A mutation in the fof, atp synthase rotor, 7E208K, perturbs coupling between transport and catalysis

C. J. Ketchum, U. K. Nakamoto

Research output: Contribution to journalArticle

Abstract

Current mechanistic models of the FoFj ATP synthase predict that H+ transport in FO drives rotation of the f-f dimer relative to the catalytic 3/3 hexamer in FI. Rotation of the dimer, in turn, drives cooperative catalysis with all three catalytic sites participating. To probe the role of interactions between subunits in the rotor, random mutations were introduced into a region of the E. coli 7 subunit believed to interact with Fj subunit t and several FO subunit c (Watts, S.D., Tang, C., and Capaldi, R.A. (1996) J. Biol Chem. 271, 283412H347). One mutation, 7E208K, was of particular interest because it caused A temperature-sensitive defect in oxidative phosphorylation-dependent growth. In membrane vesicles from the 7E208K-strain, ATP hydrolytic rates increased with temperature while ATP-dependent H+ pumping decreased with temperatures above 28°C even though the membranes did not become leaky to protons. Arrhenius analysis of steady-state ATP hydrolysis of the 7E208K mutant FoF] enzyme revealed that the temperature dependent uncoupling coincided with a significant increase in the activation energies suggesting that additional bonds must be broken to achieve the catalytic transition state. Significantly, the 7E280K FI dissociated from FO had catalytic turnover and thermodynamic parameters similar to the wild-type enzyme. These results suggest that the 7E208K mutation perturbs the interaction between the FI portion of the rotor (7 and f subunits) and the FO portion (c subunits) in a manner that renders tho enzyme uncoupled. Supported bv PHS grant GM50957-.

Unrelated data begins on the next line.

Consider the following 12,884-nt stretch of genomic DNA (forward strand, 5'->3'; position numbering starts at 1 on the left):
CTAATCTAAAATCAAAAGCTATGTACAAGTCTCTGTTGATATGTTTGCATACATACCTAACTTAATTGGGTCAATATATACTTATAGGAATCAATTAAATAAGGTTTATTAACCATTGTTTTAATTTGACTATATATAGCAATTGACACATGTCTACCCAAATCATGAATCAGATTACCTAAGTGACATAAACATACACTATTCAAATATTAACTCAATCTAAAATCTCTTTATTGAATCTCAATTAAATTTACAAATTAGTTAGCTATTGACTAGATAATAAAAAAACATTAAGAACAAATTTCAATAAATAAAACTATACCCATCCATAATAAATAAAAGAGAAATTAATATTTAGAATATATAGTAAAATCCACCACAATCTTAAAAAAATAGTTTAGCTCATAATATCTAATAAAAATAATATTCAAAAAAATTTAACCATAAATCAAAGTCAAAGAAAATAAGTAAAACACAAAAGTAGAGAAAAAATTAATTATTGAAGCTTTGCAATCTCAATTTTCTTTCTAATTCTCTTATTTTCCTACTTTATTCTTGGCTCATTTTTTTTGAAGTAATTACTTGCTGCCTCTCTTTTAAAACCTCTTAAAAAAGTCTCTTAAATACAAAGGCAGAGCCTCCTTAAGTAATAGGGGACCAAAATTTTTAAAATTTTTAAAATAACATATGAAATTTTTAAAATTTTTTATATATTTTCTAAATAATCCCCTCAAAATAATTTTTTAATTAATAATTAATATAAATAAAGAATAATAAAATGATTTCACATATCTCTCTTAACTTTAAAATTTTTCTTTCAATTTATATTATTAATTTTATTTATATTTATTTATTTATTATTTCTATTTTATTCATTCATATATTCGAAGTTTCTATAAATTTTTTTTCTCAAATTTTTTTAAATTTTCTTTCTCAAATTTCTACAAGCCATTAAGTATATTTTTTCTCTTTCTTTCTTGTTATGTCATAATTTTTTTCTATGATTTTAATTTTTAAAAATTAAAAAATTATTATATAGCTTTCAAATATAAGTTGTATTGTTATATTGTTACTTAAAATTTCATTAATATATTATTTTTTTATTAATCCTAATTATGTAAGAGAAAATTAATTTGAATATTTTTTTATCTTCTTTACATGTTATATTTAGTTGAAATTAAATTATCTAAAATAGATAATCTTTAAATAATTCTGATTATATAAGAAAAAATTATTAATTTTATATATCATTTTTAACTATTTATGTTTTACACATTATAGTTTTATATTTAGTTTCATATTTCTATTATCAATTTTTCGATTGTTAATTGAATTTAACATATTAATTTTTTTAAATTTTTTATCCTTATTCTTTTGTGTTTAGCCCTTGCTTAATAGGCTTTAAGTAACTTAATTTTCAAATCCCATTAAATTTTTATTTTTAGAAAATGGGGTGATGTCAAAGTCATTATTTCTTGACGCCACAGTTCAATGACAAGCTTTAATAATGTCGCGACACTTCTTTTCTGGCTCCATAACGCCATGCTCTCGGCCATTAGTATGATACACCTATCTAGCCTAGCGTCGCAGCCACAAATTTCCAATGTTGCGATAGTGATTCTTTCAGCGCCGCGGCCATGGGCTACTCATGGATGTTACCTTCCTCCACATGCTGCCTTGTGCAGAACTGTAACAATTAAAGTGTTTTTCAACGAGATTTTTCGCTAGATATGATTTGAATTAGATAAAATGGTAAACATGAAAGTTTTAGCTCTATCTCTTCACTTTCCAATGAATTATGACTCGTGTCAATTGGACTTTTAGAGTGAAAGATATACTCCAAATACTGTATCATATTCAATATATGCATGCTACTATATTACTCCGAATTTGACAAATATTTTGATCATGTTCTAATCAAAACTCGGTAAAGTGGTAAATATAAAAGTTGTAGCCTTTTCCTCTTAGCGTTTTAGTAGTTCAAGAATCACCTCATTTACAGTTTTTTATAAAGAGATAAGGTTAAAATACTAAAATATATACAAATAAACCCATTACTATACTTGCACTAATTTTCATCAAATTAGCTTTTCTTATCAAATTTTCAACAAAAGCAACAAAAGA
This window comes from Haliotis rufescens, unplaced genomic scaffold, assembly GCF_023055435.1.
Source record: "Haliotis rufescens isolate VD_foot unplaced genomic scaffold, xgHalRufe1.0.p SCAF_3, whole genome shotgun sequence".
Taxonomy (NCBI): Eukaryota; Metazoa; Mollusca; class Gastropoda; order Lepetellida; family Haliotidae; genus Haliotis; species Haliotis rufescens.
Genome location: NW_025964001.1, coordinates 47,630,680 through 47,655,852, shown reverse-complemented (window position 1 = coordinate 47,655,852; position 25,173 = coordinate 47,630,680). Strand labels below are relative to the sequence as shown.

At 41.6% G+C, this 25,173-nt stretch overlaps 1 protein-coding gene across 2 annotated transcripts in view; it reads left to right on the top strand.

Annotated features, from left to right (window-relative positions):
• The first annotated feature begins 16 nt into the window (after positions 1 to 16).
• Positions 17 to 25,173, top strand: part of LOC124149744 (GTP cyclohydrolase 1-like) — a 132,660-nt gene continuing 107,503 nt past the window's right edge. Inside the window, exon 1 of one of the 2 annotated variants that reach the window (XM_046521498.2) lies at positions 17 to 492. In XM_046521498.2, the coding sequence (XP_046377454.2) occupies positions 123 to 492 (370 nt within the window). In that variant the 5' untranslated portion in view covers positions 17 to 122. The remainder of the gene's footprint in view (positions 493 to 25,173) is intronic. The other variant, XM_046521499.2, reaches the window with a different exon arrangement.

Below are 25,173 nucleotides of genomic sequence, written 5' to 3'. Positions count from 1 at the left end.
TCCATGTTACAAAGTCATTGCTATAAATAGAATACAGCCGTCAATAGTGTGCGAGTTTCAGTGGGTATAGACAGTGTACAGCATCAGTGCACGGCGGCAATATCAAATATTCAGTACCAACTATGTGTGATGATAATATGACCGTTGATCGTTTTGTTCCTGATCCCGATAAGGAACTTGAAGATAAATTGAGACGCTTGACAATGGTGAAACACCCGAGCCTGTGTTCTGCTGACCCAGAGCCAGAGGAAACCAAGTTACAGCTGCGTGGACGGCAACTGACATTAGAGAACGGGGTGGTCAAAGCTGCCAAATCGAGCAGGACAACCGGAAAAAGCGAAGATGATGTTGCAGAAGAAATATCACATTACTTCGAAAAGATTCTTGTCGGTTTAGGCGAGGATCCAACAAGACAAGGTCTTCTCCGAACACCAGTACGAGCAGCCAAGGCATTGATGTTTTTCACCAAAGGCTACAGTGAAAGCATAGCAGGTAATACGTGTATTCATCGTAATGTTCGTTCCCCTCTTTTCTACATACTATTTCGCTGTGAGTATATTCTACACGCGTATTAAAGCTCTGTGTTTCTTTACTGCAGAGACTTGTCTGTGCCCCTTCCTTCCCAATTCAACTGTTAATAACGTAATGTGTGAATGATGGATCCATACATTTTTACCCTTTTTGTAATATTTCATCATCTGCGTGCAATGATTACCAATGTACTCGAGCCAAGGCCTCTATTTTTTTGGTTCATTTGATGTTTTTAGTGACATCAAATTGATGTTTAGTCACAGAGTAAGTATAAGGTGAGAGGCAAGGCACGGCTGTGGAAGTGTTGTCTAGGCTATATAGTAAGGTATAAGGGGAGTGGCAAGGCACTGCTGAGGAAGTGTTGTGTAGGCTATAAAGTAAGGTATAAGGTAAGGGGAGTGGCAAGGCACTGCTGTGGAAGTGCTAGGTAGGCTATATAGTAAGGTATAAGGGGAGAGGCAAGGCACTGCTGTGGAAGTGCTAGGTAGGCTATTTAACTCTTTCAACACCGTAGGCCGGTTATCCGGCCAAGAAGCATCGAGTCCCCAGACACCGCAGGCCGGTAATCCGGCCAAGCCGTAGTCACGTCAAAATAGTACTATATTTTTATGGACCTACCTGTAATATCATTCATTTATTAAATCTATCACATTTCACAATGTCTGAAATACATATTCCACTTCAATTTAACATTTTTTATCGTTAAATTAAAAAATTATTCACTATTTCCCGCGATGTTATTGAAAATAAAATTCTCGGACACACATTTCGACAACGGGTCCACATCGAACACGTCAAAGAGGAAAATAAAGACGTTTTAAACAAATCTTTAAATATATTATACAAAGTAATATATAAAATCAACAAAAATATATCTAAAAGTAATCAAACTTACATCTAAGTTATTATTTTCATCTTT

Original languageEnglish (US)
JournalFASEB Journal
Volume12
Issue number8
StatePublished - 1998
Externally publishedYes

ASJC Scopus subject areas

  • Agricultural and Biological Sciences (miscellaneous)
  • Biochemistry, Genetics and Molecular Biology(all)
  • Biochemistry
  • Cell Biology

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